Candor compels me to add that your reporter did our people an injustice by doing them more than justice in lauding their virtues without exception, and as I assumed the function of correcting the article in question in other respects, were not this protest added this article would also be unjust.

Yours for the Master, J. B. MILLER

Editor’s Note – We regret very much our report of the Amish Mennonite conference was not accurate.  However, we must absolve our reporter from culpability, at least so far as making the mistake of designating it as a conference of the “progressive branch” of the church.  The term “progressive” was inserted editorially under a misapprehension.  We are very thankful to Mr. Miller for setting us right in this matter.  The historical data given is much appreciated, and coming from the source it does we have no doubt of its reliability.  We trust our correspondent will be pardoned for doing the Amish Mennonites an “injustice” by “lauding their virtues without exception.”  We believe we are not exaggerating the facts when we say we have never known a more worthy and virtuous people as a whole than the professors of this peculiar faith. [1]


I suspect the editor – W.S. Livengood – might have been comparing the Conservative Amish Mennonites with the Old Order Amish when he designated them as a “progressive branch.”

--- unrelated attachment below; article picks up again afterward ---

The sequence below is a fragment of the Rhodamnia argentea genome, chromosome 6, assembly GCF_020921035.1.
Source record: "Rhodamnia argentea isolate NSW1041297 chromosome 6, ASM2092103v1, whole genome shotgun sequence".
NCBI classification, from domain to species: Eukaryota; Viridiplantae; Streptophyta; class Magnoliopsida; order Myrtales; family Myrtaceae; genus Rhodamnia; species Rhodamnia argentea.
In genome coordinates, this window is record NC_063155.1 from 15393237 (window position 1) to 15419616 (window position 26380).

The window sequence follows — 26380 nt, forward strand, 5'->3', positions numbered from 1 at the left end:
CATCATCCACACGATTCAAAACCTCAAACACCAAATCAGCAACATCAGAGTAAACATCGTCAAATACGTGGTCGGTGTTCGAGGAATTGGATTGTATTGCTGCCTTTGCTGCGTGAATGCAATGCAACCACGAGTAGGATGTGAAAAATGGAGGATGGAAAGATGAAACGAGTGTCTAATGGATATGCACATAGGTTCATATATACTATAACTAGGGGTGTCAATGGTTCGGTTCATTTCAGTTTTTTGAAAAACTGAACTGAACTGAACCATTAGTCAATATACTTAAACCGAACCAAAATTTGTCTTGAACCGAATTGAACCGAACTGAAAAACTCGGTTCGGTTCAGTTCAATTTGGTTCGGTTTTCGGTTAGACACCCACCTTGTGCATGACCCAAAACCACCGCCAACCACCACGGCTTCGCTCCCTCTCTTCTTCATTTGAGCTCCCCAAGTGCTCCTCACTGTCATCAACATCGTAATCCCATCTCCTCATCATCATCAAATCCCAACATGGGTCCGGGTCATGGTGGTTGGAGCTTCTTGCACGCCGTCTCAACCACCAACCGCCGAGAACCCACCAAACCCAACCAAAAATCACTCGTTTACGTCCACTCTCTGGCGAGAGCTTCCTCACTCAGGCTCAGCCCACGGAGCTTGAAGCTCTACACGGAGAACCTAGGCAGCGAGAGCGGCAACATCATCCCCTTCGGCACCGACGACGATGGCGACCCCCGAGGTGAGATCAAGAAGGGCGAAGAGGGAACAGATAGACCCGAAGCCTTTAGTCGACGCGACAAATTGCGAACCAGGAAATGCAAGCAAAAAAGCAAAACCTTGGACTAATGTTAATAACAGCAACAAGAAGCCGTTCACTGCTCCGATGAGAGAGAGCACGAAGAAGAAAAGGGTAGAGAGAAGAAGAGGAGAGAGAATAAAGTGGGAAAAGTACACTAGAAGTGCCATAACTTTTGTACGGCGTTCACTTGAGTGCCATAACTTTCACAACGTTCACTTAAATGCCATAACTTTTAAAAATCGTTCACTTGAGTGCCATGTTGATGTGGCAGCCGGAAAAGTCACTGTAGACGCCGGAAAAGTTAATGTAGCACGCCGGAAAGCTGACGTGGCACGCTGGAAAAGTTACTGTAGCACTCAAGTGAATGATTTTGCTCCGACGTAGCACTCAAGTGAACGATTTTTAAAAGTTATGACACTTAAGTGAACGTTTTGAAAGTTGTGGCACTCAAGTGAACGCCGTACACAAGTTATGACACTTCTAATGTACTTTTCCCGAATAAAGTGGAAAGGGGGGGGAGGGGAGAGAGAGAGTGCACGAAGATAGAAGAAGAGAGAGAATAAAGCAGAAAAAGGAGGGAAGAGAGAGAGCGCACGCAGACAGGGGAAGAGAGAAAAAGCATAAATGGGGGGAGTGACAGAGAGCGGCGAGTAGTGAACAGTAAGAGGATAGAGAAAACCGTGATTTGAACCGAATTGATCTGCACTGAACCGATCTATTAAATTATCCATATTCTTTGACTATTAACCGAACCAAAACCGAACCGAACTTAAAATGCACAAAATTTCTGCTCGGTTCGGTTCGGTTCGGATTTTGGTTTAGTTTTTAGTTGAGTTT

Below is the Find a Grave link for the writer, Jonas B. Miller.

Jonas B. Miller (1870-1952)

Click on thumbnail to view a copy of his obituary from the Herold der Wahrheit. Sixty-three years of Amish and Amish Mennonite obituaries are also available at the following link.

Herold der Wahrheit Obituaries 1912 – 1940 & 1941 – 1975


[1] The Republic (Meyersdale, Pennsylvania) 13 Jun 1912, Thu  • Page 1 & 4.  I corrected several misspelled words in this article that appeared to be typesetting errors.

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  1. David I Miller says:

    How fortunate it is that Keith Yoder discovered the follow-up article by Jonas B. Miller with its corrective statements. I endorse Keith’s observation that the author and editor of the original article must have compared the local Conservative Amish Mennonite congregation of Garrett County, Maryland, and Somerset County, Pennsylvania, with the Old Order Amish Mennonite congregation. Both congregations shared a common Amish Mennonite heritage that experienced a schism only seventeen years before the convening of the reported-on conference sessions. In 1895, two identities developed within the Amish Mennonite community: Old Order Amish Mennonite and Conservative Amish Mennonite, the later having been the more progressive. But not locally visible were the Amish Mennonite conferences of the eastern United States and the mid-west. These conferences were active at that time and were “progressive” to the extent that the newly formed Amish Mennonite Conference felt a need to include “Conservative” in its name. Thank you, Keith, for your contribution. I enjoyed reading the explanations and the picture of Jonas B. Miller, my grandfather.